Not everything in the Soviet Union made sense. There were rules, lots of rules. Across from the hotel was a part of the street where people weren’t allowed to walk. There wasn’t anything there except a police officer who waved everybody away. Ed wondered what was so mysterious there. He asked people we met why they weren’t allowed to walk there. Nobody gave him a satisfactory answer. Always anti-authority, Ed was determined to uncover the mystery. He asked people what would happen if he walked over there. The Soviets looked at him like he had three heads. Their response made Ed look at them like they had four heads: “We don’t know. Nobody has ever tried it before. Let us know what happens if you decide to try.”

A press bus took media to and from the hotel and the Petersburg Sports and Concert Complex. Ed and I missed the bus one night going to the show. We were starting to figure out where we would go to hail a taxi (which weren’t always easy to find) when a local who spoke English well appeared and realized we were in distress. We explain the situation. He told us there was no problem because a bus was coming. A minute later, a bus with an English “out of service” sign stops in front of us. Ed and I look at each other for a minute. The entire ride there, we ask each other if this is a kidnapping or not. It’s not, but we never saw the guy again to say thank you.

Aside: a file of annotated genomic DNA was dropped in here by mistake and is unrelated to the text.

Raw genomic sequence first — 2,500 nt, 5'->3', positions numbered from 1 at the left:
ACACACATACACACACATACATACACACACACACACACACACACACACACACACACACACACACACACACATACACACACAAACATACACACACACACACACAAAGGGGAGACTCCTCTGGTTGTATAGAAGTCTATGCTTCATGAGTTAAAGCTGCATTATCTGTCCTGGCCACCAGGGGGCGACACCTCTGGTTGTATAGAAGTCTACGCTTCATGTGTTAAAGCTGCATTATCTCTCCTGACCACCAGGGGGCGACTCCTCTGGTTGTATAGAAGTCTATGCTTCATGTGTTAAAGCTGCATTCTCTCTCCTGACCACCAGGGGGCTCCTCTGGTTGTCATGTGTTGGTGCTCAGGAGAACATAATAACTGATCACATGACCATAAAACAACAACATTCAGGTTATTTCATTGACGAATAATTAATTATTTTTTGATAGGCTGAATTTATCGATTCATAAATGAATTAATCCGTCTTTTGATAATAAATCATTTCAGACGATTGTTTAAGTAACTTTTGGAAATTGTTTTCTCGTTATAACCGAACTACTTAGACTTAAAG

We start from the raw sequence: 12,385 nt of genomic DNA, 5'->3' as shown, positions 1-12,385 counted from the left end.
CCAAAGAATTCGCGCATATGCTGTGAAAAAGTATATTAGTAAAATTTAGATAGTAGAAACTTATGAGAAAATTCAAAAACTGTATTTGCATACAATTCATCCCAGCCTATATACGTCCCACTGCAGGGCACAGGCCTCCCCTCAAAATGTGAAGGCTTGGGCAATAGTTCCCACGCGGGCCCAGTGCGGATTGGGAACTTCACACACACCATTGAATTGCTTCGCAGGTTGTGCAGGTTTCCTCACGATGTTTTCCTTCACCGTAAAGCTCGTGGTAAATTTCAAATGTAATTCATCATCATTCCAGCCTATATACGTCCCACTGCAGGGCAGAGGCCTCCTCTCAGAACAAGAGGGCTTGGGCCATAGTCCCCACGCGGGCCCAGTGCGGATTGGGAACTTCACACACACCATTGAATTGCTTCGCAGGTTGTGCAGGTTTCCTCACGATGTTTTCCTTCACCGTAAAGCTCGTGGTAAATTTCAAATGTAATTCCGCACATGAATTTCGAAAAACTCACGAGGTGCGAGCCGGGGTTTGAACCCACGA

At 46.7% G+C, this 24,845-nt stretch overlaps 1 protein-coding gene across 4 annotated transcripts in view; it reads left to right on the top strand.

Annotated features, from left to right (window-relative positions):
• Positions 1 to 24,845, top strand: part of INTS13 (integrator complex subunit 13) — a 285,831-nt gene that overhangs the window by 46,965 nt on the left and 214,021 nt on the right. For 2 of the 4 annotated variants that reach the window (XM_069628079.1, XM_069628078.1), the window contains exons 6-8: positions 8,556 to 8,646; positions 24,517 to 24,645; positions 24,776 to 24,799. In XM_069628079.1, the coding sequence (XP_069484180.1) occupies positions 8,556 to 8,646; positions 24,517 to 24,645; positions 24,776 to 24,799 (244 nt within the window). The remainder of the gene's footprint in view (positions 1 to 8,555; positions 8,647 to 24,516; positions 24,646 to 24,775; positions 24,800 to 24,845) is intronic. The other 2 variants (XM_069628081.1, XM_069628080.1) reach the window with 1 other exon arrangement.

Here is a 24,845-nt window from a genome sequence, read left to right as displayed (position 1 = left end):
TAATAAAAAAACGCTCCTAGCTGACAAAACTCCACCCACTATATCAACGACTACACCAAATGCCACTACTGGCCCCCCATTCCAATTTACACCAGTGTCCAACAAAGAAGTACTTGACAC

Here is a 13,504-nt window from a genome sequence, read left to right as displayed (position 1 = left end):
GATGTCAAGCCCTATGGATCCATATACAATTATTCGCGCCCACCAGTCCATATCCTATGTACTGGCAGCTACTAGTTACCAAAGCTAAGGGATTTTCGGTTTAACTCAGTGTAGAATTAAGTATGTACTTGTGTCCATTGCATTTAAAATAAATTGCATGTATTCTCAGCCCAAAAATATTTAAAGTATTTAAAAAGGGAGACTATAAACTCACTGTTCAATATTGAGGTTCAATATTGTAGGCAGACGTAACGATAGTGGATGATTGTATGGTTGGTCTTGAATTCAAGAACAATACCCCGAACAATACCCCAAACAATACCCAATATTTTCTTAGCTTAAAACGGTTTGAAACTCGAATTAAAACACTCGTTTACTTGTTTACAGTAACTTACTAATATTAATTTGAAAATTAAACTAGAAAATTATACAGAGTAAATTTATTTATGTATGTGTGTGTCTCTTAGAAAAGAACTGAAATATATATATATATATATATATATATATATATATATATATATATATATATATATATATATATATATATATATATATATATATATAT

The underground economy was prevalent at the time. The Soviet version of work was different than in the U.S. People didn’t work eight-hour shifts, go home, and then do it over again. The Soviets worked for a day or two straight, then off for a day or two. Some jobs seemed made up to me. I guess it’s how they achieved full employment. For example, you didn’t keep your hotel key. Each floor had a key-lady that kept your key when you left your room. They certainly didn’t need to take our key to enter while we were gone.